Ajo- Blog #7

On Thursday, we learned about all the agricultural techniques used in the Sonoran Desert and the plants unique to the region. We even got to try some of the traditional foods, including mesquite flour, corn flour, “granola,” beans, and for those brave enough, chili pepper seeds. After seeing tanner choke on those, I was not inclined to try them. But I did however push away my picky eating for the morning to try the bland traditional beans of the desert. My second ever bean experience was quite tasteful, but I can guarantee unless it is those same beans, I will not ever eat them. Then we toured the urban gardens, which reminded me of the urban gardens from home. I think it is surprising that plants are able to thrive in this heat in the middle of a courtyard, but its techniques like this that show fresh food can be grown anywhere. Finally, we ended with a stop at the Ajo farmers market where I had a phenomenal burger.

Later that day, we got a tour of the small town of Ajo from the ISDA. It was interesting to see how they are trying to revive their old mining town through art. They provided ample opportunities for different artists to thrive in the town. I loved seeing all the murals throughout town and knowing that is how they are going to make progress moving forward. It really livened up the town as a whole and made every corner intriguing.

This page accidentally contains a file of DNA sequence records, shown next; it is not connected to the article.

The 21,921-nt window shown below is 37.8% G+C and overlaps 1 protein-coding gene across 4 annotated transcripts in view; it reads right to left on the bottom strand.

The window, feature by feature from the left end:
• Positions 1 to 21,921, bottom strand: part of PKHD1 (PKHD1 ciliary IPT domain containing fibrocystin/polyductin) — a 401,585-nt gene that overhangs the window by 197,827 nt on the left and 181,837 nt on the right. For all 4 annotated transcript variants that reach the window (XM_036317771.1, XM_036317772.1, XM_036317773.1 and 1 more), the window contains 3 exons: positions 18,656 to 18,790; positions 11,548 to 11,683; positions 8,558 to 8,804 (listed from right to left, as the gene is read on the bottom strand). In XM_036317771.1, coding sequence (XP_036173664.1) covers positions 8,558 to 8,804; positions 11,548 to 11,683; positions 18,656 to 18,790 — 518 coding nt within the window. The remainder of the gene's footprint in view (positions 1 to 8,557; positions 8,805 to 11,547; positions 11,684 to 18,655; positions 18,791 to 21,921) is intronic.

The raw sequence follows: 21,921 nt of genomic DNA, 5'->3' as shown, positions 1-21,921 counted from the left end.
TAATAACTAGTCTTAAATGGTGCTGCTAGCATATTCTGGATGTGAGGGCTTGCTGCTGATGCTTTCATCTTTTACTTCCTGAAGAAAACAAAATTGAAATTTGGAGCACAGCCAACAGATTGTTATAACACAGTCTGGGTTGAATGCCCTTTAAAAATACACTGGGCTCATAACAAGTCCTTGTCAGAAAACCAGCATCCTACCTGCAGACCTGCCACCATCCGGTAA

2 Replies to “Ajo- Blog #7”

  1. I also liked the murals and loved the liveliness of the town. The cement standing up people were creepy when I first saw them and the story behind them did no service in dispelling that fear/creepy feeling. The spice popcorn orange looking thing also killed me and I only ate one. Was the phenomenal burger the grass-fed burger?

  2. Being in Ajo reminded me a little bit of Lexington, largely I suppose because of the obvious similarity in population size. However, I find it truly impressive how invested they are in their town. Similar to the Tohono O’odham, they are celebrating their history and incorporating it into their present as they try to move forward and create a successful economy in the area. I hope to return in Ajo in a few years and see even more cool businesses and art!

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